Agricultural Waste Can Replace Wood in Plastic Composites

Waste wheat straw can be treated for use as an environmentally sustainable reinforcement in composite materials, with performance equal or better than wood-polymer composites. Wood is a natural cellulose-based composite used for thousands of years in applications such as construction, tools, furniture, and paper. Recently, wood-polymer composites...

Waste wheat straw can be treated for use as an environmentally sustainable reinforcement in composite materials, with performance equal or better than wood-polymer composites.

Wood is a natural cellulose-based composite used for thousands of years in applications such as construction, tools, furniture, and paper. Recently, wood-polymer composites (WPCs) have emerged as wood substitutes, mainly for outdoor deck floors.1–3 The wood used in WPCs usually comes from wood industry waste.4 The WPC industry is continually seeking innovative lignocellulosic candidates as alternatives to wood because of ongoing concerns about the environmental impact of the exploitation of natural wood. A highly available source of renewable lignocellulosic fibers is agricultural waste (e.g., wheat straw).5, 6 This source is more sustainable and cheaper than waste wood.

However, the different chemical nature of natural fibers (which are hydrophilic) and common synthetic polymers (which are hydrophobic) impairs their compatibility. Moreover, hydrogen bonds among cellulose molecules, the main constituent of lignocellulosic fibers, hinder the fibers' dispersion within the polymer matrix, thus affecting the properties of the final material. To overcome these issues, the cellulose fibers must undergo pretreatments and surface modifications to improve their dispersion and their compatibility with the polymer matrix.3, 7,8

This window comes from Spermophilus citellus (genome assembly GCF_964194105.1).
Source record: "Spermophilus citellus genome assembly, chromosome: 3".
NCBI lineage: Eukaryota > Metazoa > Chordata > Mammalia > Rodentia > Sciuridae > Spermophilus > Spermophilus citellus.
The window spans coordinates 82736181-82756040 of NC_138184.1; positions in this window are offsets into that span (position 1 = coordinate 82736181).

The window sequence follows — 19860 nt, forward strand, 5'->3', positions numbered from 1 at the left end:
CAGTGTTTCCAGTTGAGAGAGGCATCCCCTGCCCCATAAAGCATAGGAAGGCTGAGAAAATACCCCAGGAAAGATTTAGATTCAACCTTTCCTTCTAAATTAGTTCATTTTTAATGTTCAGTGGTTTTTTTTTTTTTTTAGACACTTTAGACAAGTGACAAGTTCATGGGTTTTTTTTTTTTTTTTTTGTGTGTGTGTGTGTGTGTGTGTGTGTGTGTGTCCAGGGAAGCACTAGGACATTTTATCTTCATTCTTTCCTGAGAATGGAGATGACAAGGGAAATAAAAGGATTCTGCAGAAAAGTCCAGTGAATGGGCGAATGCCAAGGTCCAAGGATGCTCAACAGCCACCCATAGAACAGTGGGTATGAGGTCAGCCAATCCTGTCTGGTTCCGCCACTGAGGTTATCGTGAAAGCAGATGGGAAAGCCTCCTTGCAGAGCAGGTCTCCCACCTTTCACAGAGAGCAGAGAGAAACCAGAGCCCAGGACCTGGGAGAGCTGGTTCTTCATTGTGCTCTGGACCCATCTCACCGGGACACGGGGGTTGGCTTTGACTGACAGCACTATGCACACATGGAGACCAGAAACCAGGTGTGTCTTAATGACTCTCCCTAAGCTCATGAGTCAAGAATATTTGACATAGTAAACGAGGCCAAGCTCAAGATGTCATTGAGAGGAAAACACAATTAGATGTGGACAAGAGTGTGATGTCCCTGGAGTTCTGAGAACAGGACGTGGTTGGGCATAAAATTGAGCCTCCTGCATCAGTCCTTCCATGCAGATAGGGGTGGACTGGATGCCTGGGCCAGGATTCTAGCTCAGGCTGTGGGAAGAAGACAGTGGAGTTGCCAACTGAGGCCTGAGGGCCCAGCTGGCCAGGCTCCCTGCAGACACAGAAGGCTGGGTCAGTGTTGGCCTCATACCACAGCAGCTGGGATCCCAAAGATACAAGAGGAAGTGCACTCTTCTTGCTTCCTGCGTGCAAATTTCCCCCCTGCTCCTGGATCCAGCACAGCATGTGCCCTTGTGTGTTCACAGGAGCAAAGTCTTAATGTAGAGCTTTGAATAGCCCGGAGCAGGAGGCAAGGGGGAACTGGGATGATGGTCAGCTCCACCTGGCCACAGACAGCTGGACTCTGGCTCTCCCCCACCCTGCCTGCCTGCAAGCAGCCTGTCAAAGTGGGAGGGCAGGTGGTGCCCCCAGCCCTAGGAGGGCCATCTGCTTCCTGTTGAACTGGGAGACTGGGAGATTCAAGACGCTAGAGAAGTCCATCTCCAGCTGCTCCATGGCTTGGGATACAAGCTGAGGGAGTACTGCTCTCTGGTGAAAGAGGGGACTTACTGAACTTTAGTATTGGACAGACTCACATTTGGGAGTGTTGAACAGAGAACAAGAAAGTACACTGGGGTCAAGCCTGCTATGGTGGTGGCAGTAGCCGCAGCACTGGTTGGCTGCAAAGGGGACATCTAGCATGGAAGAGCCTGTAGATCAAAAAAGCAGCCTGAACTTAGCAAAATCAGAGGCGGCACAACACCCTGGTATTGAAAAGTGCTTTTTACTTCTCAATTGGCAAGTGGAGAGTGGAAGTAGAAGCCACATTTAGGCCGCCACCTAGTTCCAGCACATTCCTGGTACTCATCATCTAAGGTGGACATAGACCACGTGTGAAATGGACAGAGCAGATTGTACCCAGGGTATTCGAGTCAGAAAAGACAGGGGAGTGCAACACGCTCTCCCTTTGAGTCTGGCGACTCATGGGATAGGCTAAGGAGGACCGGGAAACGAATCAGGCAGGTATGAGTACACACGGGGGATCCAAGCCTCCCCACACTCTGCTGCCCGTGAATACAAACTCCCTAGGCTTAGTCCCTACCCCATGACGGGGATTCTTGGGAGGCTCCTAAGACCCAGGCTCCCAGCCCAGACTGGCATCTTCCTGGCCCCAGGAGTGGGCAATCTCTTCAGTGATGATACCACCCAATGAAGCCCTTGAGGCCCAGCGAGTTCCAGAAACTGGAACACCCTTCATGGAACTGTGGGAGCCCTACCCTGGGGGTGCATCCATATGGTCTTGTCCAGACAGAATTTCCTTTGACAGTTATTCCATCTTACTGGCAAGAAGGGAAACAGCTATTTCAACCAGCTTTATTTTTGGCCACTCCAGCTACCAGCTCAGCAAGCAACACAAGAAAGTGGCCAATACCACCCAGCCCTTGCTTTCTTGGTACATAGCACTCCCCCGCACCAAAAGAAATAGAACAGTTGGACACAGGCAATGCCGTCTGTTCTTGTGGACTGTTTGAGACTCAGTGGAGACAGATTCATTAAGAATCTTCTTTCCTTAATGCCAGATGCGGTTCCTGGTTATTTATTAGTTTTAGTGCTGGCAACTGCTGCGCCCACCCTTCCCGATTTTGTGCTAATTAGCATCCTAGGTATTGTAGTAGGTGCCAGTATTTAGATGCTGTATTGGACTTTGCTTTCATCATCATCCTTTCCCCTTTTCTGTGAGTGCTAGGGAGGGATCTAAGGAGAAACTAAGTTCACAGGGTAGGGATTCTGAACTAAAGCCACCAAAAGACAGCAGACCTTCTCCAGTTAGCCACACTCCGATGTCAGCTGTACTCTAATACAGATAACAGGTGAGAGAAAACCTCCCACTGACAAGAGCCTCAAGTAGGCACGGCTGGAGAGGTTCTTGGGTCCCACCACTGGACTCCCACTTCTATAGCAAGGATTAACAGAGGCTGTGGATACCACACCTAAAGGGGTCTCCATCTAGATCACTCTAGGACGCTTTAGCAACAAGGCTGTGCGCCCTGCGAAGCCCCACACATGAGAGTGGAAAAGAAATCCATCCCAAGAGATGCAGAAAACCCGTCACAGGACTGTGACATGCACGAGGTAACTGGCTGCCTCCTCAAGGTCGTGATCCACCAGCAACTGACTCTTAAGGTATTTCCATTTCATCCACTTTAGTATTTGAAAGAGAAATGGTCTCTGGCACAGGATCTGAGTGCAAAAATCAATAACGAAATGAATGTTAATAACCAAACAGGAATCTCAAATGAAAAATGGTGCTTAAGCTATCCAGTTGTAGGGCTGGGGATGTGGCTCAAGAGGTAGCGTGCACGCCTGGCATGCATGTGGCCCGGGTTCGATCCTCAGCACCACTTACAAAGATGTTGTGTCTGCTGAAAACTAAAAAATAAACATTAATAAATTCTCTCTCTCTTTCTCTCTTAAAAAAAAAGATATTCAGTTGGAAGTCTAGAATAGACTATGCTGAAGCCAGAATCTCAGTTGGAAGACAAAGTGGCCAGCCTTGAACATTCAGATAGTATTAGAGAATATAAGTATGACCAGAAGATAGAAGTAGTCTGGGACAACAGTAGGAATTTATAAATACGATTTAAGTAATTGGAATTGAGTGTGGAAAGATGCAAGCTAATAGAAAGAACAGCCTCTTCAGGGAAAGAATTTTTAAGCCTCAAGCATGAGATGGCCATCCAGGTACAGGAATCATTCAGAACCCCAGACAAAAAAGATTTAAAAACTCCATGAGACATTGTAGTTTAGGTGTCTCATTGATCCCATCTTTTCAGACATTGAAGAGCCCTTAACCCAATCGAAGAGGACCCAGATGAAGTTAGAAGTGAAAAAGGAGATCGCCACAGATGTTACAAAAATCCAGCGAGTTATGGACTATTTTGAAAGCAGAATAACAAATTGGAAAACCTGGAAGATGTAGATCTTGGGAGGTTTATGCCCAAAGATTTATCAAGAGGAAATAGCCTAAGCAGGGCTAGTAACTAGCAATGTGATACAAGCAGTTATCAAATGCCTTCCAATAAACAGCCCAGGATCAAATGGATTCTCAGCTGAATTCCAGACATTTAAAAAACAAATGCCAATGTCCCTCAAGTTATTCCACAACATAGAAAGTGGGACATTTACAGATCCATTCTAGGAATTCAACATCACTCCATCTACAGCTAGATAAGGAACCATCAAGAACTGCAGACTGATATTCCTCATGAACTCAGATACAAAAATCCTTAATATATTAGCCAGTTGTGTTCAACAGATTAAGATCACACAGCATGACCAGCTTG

We have therefore investigated a two-step approach to deal with these problems.9 First, we use steam explosion to increase the fraction of cellulose in the wheat straw fibers. Steam explosion is an environmentally friendly process that separates the hemicellulose and lignin from the fibers and also defibrillates the fibers, increasing their aspect ratio and surface area. Second, we chemically modify the fibers' surface with a silane compound, either hexadecyltrimethoxysilane (HDS) or [3-(2-aminoethylamino) propyl] trimethoxysilane (AEAPS). We have measured the thermomechanical properties of composites made of polypropylene (PP) reinforced with these modified wheat straw fibers, and compared them to WPC. Our goal is to find a sustainable wood replacement for the WPC industry.

We thus studied four types of wheat straw fiber (see Table 1). We characterized the chemical surface modification of the fibers with attenuated total reflectance infrared spectroscopy (ATR-IR). We then used a twin compounder extruder to produce composites of PP and each of these fibers and also a composite of PP and commercial wood dust for comparison. In the case of PP and untreated wheat straw fiber, however, severe thermal degradation prevented processing of the composite. The composites consisted of 80wt% PP and 20wt% fiber. We used injection molding to make standard samples of these composites to study their thermomechanical properties.9 Here we discuss the results of the tensile, flexural, impact, and rheological tests.

Table 1.

Types of wheat straw fiber studied. HDS: Hexadecyltrimethoxysilane. AEAPS: [3-(2-aminoethylamino) propyl] trimethoxysilane.

WFUntreated wheat straw fibers
SFSteam exploded
HFHDS chemically modified
AFAEAPS chemically modified

The ATR-IR results confirmed that the wheat straw fibers were modified as expected (see Figure 1). Steam explosion decreases the amount of lignin and hemicellulose in the straw configuration and consequently increases the percentage of cellulose fibers. This change is validated by the reduced intensity of the peaks at 1729, 1422, and 1506cm−1 in the spectra of steam-exploded fibers (SF) compared to that of untreated wheat fibers. The peaks at 2919 and 2850cm−1 indicate aliphatic chain vibrations that were seen in steam-exploded wheat only after the HDS surface modification (HF fibers), confirming the presence of HDS in the HF fiber surface. Regarding the AEAPS-modified sample (AF), the characteristic peaks of cellulose and lignin overlap with those of the silane. Nevertheless, a minor peak at 3300cm−1 indicates the presence of the amine bond as previously confirmed.10 Moreover, we observed absorptions associated with Si-O at 1240 and 1102cm−1 and with Si-O-Si at 1031cm−1.